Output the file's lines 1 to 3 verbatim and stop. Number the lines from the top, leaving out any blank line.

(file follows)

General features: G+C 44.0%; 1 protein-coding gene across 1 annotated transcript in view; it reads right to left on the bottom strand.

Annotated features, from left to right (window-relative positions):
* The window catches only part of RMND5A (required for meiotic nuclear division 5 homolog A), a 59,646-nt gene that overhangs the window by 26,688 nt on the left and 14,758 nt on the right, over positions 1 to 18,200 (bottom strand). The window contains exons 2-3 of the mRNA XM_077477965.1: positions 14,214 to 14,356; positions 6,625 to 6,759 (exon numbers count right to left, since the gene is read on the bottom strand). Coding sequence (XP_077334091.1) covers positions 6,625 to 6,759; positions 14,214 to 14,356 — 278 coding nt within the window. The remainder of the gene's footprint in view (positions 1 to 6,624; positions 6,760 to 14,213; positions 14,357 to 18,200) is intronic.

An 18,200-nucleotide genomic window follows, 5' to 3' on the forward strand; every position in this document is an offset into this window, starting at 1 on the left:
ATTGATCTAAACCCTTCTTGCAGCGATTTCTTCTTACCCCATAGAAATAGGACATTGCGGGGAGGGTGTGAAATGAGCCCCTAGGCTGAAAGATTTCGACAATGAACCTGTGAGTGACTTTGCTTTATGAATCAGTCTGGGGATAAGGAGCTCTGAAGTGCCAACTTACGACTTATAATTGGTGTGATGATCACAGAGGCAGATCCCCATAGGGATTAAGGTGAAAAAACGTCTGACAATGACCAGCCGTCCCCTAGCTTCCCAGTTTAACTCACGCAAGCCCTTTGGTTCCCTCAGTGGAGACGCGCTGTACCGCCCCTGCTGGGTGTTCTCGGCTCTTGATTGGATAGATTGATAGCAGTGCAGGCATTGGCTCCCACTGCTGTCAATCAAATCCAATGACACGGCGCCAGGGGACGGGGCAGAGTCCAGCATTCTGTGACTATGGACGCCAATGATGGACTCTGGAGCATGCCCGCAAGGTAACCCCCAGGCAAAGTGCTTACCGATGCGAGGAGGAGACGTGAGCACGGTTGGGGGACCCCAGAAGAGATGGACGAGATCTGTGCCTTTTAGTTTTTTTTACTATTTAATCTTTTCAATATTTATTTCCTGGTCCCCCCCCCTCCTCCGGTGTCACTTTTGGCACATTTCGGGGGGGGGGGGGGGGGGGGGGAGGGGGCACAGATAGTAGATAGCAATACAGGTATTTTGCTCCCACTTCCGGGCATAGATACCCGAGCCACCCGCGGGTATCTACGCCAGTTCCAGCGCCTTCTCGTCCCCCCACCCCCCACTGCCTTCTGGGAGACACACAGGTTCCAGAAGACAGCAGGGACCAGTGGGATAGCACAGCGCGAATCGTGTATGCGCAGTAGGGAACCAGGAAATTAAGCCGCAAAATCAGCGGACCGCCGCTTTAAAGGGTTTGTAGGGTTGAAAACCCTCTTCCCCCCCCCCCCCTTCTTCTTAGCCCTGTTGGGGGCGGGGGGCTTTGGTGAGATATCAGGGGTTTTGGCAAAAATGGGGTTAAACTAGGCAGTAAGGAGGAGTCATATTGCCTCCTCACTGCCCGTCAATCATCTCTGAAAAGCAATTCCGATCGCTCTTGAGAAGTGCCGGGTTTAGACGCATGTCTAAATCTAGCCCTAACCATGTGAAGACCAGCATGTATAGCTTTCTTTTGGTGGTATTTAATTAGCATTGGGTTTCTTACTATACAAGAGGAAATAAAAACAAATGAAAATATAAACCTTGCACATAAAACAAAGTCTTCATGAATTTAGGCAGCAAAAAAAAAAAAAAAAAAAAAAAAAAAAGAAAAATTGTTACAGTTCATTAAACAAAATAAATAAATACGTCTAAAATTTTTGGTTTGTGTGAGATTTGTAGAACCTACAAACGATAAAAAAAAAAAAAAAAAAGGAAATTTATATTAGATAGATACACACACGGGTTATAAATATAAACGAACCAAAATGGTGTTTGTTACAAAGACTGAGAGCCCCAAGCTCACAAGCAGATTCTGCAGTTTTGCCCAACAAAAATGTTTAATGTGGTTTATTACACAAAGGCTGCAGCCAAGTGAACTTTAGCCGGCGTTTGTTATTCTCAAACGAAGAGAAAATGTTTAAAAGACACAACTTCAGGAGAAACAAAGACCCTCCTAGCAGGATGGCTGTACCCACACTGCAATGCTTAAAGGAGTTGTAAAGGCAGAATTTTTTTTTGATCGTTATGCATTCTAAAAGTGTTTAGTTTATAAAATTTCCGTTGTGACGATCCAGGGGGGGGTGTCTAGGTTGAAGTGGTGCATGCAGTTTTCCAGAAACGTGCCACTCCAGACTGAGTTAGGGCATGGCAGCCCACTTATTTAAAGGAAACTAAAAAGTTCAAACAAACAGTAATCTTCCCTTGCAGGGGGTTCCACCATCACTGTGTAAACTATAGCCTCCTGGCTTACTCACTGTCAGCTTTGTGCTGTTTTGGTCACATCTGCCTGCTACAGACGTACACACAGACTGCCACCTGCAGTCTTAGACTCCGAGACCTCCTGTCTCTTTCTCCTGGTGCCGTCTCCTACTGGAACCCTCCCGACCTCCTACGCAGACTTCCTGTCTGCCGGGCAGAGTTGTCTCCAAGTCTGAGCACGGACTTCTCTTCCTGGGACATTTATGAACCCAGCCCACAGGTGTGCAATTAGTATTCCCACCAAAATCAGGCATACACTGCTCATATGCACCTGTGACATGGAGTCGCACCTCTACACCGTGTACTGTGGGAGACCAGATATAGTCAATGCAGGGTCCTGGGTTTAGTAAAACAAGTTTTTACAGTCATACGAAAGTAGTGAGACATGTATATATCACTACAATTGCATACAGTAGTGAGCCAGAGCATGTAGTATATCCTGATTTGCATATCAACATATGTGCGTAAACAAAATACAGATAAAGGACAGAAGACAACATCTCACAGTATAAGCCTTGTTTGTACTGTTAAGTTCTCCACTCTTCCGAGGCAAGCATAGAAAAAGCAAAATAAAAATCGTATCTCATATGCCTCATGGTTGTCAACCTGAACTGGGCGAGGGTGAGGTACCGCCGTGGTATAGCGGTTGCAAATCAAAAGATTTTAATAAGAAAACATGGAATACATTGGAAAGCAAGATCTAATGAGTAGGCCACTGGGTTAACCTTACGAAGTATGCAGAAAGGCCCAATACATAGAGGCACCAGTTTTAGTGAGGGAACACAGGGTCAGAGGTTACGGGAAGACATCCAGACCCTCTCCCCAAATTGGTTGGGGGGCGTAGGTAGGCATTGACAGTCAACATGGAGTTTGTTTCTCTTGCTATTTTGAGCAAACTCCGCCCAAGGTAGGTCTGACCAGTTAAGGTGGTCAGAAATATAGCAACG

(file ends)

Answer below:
General features: G+C 44.0%; 1 protein-coding gene across 1 annotated transcript in view; it reads right to left on the bottom strand.

Annotated features, from left to right (window-relative positions):
* The window catches only part of RMND5A (required for meiotic nuclear division 5 homolog A), a 59,646-nt gene that overhangs the window by 26,688 nt on the left and 14,758 nt on the right, over positions 1 to 18,200 (bottom strand). The window contains exons 2-3 of the mRNA XM_077477965.1: positions 14,214 to 14,356; positions 6,625 to 6,759 (exon numbers count right to left, since the gene is read on the bottom strand). Coding sequence (XP_077334091.1) covers positions 6,625 to 6,759; positions 14,214 to 14,356 — 278 coding nt within the window. The remainder of the gene's footprint in view (positions 1 to 6,624; positions 6,760 to 14,213; positions 14,357 to 18,200) is intronic.